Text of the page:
European politics

A democracy deficit plagues the US and the European Union

The European Union and the United States suffer from democracy deficits. Modern democracy is realised in regularly elected legislative bodies that, though small enough to house in a parliamentary building, are large enough to reflect the interests of an entire people. David V Johnson writes that by ratio of representatives to population, the US and the EU have among the least […]

Euroscepticism has taken hold across the EU – but it has many different roots

Euroscepticism – defined as outright or defined opposition to the European project – is becoming a mainstream, contested phenomenon, writes Simona Guerra. The EU has been challenged by the Greek referendum in July 2015, the refugee crisis and Brexit. Euroscepticism is no longer the exclusive province of ‘peripheral’ parties like Ukip or the fringes of society. How did a previously sidelined […]

Should the UK seek association with or membership of EFTA?

Amid the uncertainty of the Brexit process, one way to address the challenge of securing a degree of continuity in retaining preferential market access beyond the EU would be for the UK to become a member or associate of the European Free Trade Association (EFTA). Cenni Najy (University of Geneva) and David Phinnemore (Queen’s University Belfast) ask whether the UK after Brexit […]

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    A hard Irish border is quite possible, a frictionless one is an oxymoron

A hard Irish border is quite possible, a frictionless one is an oxymoron

The prospects for ‘frictionless’ and ‘invisible’ solutions for the Irish border after Brexit are limited. Dr Katy Hayward (Queen’s University Belfast) outlines a ‘practical’ summary of the difference that would be made by a ‘hard’ Brexit to the movement of goods across the Irish border. 

Michel Barnier’s dismissal of the notion of ‘frictionless’ trade between the UK and EU after Brexit […]

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    Significant concessions to the UK in any Brexit deal are increasingly unlikely

Significant concessions to the UK in any Brexit deal are increasingly unlikely

Britain’s negotiations to leave the European Union formally began on 19 June, but it is still unclear what impact the unexpected result of the UK’s general election will have on the process. Julian M Hoerner indicates that from the EU’s perspective, little has changed following the election as the EU had already decided on its negotiating position in advance. However, […]

‘Bloody difficult’ Britain has already blown its chances of a good deal from the EU27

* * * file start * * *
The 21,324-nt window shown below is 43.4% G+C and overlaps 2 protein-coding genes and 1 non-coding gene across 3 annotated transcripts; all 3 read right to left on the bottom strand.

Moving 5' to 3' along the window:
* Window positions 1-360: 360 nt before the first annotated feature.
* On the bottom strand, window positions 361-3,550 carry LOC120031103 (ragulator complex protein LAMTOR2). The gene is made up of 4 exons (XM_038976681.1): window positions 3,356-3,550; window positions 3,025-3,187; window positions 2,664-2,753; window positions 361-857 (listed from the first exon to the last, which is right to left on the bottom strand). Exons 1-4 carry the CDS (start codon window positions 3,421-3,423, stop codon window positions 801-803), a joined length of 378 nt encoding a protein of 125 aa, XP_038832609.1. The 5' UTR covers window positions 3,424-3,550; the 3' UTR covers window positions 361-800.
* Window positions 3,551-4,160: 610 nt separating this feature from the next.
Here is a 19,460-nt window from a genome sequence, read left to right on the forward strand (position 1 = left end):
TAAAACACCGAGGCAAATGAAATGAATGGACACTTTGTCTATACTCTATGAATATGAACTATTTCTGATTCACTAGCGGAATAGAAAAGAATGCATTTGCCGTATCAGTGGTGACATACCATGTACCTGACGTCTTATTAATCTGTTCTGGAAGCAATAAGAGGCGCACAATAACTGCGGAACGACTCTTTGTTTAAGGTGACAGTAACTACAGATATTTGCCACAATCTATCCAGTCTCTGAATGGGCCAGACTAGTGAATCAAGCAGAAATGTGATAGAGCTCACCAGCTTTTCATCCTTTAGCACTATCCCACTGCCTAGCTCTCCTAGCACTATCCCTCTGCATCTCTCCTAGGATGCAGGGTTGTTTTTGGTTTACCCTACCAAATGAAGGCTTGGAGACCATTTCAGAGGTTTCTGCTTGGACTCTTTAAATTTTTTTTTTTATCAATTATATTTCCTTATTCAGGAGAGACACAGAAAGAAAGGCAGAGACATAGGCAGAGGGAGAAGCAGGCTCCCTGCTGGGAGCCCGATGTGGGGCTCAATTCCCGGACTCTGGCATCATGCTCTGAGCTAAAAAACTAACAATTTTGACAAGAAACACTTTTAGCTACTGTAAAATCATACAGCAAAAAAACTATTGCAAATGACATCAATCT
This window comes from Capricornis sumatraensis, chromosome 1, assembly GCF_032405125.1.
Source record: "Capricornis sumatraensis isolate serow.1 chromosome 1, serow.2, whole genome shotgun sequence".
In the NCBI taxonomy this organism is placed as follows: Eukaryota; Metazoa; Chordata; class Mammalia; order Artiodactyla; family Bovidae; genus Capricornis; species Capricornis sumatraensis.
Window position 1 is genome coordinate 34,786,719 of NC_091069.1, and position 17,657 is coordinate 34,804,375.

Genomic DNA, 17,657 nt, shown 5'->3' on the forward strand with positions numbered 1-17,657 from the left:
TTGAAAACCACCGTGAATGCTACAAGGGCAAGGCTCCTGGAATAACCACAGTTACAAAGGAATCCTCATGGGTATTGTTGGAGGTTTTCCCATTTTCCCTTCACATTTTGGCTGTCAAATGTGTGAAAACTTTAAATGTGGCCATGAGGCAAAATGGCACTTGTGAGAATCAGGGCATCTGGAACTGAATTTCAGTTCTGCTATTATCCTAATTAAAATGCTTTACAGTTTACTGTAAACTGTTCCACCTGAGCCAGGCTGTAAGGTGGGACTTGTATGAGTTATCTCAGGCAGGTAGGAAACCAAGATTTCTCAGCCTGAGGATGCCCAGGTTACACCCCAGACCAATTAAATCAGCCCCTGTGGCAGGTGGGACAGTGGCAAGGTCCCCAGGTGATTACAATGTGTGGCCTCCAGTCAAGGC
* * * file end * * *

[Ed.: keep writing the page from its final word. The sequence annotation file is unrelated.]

The run-up to the Brexit negotiations has been disastrous for the UK, writes former negotiator Steve Bullock. It has hectored and insulted the EU27’s intelligence and undermined its own credibility. The chances of securing a good deal in the time left are minimal: approaching extremely complex negotiations, Britain chose to be ‘bloody difficult’.

Being “tough” and being “difficult” are not […]

EU Common Fisheries Policy is bound for a Brexit shake-up

Under the EU’s Common Fisheries Policy, each Member State decides how to allocate its national fishing quota to its fishing fleet. Griffin Carpenter and Richard Kleinjans explain that many issues in fisheries policy are the result of these decisions around access and distribution, and there are ripe opportunities for reform.

Policy on fishing limits can be thought of in two parts: […]

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    Calling all millennials: share your ideas and help to shape Brexit

Calling all millennials: share your ideas and help to shape Brexit

Generation Brexit is a crowdsourced project aimed at inspiring millennials in Britain and the EU to help shape Brexit negotiations and the future of UK-EU relations. As Michael Cottakis and Roch Dunin-Wąsowicz explain, it draws on the success of the 1989 Generation Initiative in order to catalyse millennials’ political engagement.

Generation Brexit is a partnership with the 1989 Generation Initiative, an open […]

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    The OECD could replace the EU as a driver of UK public policy after Brexit

The OECD could replace the EU as a driver of UK public policy after Brexit

The EU has had a major role in shaping UK public policy since the country’s accession in 1973. Janice Morphet writes that with this influence set to end following Brexit, it is an open question as to how policy will be shaped in the UK in the years to come. She suggests that a different international organisation, the OECD, […]

A mountain to climb: the looming problem of the Northern Irish border

For all practical purposes, writes Filippo Biondi, the border between Eire and Northern Ireland has disappeared. Thirty thousand people cross the 500km line each day just in order to go to work. So what will happen when it becomes the land border between the EU and the UK? He analyses the Democratic Unionist Party’s priorities and looks at possible […]